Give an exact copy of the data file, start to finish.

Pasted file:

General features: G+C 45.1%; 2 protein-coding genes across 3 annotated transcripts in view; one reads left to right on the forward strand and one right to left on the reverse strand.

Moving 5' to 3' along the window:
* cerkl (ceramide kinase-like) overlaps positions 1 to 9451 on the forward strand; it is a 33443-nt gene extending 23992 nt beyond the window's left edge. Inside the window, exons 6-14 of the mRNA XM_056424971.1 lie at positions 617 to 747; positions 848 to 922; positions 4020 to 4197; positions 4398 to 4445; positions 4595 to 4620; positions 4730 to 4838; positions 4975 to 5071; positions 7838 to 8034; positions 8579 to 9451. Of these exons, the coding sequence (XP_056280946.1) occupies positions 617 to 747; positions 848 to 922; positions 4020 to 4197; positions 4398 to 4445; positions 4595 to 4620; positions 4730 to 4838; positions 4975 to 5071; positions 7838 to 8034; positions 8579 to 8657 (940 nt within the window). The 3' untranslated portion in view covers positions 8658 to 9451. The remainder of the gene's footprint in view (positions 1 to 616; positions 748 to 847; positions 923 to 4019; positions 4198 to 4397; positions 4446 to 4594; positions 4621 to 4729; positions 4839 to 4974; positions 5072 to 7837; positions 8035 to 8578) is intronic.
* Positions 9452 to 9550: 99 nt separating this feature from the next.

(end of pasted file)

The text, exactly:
General features: G+C 45.1%; 2 protein-coding genes across 3 annotated transcripts in view; one reads left to right on the forward strand and one right to left on the reverse strand.

Moving 5' to 3' along the window:
* cerkl (ceramide kinase-like) overlaps positions 1 to 9451 on the forward strand; it is a 33443-nt gene extending 23992 nt beyond the window's left edge. Inside the window, exons 6-14 of the mRNA XM_056424971.1 lie at positions 617 to 747; positions 848 to 922; positions 4020 to 4197; positions 4398 to 4445; positions 4595 to 4620; positions 4730 to 4838; positions 4975 to 5071; positions 7838 to 8034; positions 8579 to 9451. Of these exons, the coding sequence (XP_056280946.1) occupies positions 617 to 747; positions 848 to 922; positions 4020 to 4197; positions 4398 to 4445; positions 4595 to 4620; positions 4730 to 4838; positions 4975 to 5071; positions 7838 to 8034; positions 8579 to 8657 (940 nt within the window). The 3' untranslated portion in view covers positions 8658 to 9451. The remainder of the gene's footprint in view (positions 1 to 616; positions 748 to 847; positions 923 to 4019; positions 4198 to 4397; positions 4446 to 4594; positions 4621 to 4729; positions 4839 to 4974; positions 5072 to 7837; positions 8035 to 8578) is intronic.
* Positions 9452 to 9550: 99 nt separating this feature from the next.